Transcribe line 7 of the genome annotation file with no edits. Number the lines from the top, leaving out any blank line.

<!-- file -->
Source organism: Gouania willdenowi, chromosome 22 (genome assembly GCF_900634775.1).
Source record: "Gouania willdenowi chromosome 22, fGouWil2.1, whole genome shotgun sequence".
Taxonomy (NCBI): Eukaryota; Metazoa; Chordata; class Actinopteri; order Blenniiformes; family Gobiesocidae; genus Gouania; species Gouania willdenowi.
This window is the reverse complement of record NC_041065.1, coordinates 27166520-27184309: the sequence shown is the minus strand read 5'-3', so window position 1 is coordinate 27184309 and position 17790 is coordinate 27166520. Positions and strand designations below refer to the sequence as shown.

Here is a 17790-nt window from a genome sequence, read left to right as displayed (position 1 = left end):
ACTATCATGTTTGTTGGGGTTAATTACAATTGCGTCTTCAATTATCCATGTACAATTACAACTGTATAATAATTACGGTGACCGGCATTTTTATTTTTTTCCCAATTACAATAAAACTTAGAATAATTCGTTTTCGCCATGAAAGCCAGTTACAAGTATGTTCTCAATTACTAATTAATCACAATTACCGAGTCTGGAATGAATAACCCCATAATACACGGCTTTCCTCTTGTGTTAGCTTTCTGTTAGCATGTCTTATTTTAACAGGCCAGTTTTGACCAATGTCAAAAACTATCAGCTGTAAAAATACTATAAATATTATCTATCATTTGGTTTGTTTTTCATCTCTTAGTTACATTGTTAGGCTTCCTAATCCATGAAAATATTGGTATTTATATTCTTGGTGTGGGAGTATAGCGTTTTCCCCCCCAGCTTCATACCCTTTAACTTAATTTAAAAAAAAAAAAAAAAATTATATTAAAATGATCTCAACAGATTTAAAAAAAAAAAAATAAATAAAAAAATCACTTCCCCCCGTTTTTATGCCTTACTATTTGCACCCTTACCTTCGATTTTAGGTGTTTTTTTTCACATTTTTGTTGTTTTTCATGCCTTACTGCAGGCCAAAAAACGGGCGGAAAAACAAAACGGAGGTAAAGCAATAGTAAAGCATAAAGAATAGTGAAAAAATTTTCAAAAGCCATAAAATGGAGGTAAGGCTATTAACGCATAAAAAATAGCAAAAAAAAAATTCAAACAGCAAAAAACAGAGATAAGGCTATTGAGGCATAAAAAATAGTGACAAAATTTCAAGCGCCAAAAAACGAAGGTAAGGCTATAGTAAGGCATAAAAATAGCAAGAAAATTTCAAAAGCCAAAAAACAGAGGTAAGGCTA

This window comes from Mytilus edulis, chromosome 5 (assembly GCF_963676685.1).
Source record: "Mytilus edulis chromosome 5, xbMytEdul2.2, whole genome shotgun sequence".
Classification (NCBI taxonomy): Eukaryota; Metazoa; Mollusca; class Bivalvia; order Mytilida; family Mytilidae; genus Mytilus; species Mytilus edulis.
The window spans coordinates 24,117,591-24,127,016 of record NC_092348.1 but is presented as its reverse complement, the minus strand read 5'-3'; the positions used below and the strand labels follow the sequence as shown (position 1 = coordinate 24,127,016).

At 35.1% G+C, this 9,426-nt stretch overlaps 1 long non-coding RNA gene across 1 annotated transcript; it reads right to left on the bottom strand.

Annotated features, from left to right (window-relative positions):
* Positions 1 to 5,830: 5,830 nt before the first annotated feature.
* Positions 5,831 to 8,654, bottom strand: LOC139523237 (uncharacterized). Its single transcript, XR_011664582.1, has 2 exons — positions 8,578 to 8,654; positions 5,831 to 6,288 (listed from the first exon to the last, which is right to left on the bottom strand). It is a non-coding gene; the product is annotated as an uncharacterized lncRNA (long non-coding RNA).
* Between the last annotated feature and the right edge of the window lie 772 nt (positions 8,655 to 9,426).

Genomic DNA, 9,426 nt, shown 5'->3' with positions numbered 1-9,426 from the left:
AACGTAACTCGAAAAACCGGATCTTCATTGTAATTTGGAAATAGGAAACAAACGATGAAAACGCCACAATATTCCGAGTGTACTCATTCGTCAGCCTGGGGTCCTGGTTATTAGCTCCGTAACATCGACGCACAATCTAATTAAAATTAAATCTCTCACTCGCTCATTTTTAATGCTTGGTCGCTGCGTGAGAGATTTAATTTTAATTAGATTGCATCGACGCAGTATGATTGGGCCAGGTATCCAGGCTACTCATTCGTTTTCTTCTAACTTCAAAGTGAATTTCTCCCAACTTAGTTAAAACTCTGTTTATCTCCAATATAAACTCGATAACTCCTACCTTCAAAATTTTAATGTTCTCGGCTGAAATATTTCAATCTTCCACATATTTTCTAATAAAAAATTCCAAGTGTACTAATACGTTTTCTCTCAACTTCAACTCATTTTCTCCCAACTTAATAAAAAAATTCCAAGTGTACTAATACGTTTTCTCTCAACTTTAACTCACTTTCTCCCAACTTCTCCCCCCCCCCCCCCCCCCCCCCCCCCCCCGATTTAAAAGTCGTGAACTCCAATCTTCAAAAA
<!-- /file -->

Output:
This window comes from Mytilus edulis, chromosome 5 (assembly GCF_963676685.1).